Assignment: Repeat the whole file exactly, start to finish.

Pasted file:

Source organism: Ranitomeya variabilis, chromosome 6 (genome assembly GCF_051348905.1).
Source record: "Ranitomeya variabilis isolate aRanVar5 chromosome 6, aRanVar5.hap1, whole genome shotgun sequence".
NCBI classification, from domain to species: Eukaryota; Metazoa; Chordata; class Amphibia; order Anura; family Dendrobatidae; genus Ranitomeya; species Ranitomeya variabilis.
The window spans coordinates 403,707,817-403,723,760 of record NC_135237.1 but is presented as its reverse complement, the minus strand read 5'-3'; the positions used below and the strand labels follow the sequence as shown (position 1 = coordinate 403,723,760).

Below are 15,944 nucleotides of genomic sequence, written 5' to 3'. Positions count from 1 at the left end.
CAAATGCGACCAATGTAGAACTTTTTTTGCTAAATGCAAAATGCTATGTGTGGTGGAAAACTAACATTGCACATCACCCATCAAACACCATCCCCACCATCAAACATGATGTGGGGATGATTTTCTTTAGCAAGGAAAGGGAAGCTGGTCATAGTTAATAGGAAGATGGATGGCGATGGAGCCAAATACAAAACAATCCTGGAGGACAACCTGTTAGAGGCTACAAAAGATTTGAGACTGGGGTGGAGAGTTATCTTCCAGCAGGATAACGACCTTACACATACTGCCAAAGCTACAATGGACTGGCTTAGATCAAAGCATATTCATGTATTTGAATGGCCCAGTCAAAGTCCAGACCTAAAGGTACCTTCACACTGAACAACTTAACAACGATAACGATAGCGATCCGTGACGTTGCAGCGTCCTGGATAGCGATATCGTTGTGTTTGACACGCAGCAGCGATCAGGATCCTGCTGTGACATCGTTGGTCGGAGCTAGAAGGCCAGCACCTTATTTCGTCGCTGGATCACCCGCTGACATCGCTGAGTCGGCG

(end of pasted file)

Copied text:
Source organism: Ranitomeya variabilis, chromosome 6 (genome assembly GCF_051348905.1).
Source record: "Ranitomeya variabilis isolate aRanVar5 chromosome 6, aRanVar5.hap1, whole genome shotgun sequence".
NCBI classification, from domain to species: Eukaryota; Metazoa; Chordata; class Amphibia; order Anura; family Dendrobatidae; genus Ranitomeya; species Ranitomeya variabilis.
The window spans coordinates 403,707,817-403,723,760 of record NC_135237.1 but is presented as its reverse complement, the minus strand read 5'-3'; the positions used below and the strand labels follow the sequence as shown (position 1 = coordinate 403,723,760).

Below are 15,944 nucleotides of genomic sequence, written 5' to 3'. Positions count from 1 at the left end.
CAAATGCGACCAATGTAGAACTTTTTTTGCTAAATGCAAAATGCTATGTGTGGTGGAAAACTAACATTGCACATCACCCATCAAACACCATCCCCACCATCAAACATGATGTGGGGATGATTTTCTTTAGCAAGGAAAGGGAAGCTGGTCATAGTTAATAGGAAGATGGATGGCGATGGAGCCAAATACAAAACAATCCTGGAGGACAACCTGTTAGAGGCTACAAAAGATTTGAGACTGGGGTGGAGAGTTATCTTCCAGCAGGATAACGACCTTACACATACTGCCAAAGCTACAATGGACTGGCTTAGATCAAAGCATATTCATGTATTTGAATGGCCCAGTCAAAGTCCAGACCTAAAGGTACCTTCACACTGAACAACTTAACAACGATAACGATAGCGATCCGTGACGTTGCAGCGTCCTGGATAGCGATATCGTTGTGTTTGACACGCAGCAGCGATCAGGATCCTGCTGTGACATCGTTGGTCGGAGCTAGAAGGCCAGCACCTTATTTCGTCGCTGGATCACCCGCTGACATCGCTGAGTCGGCG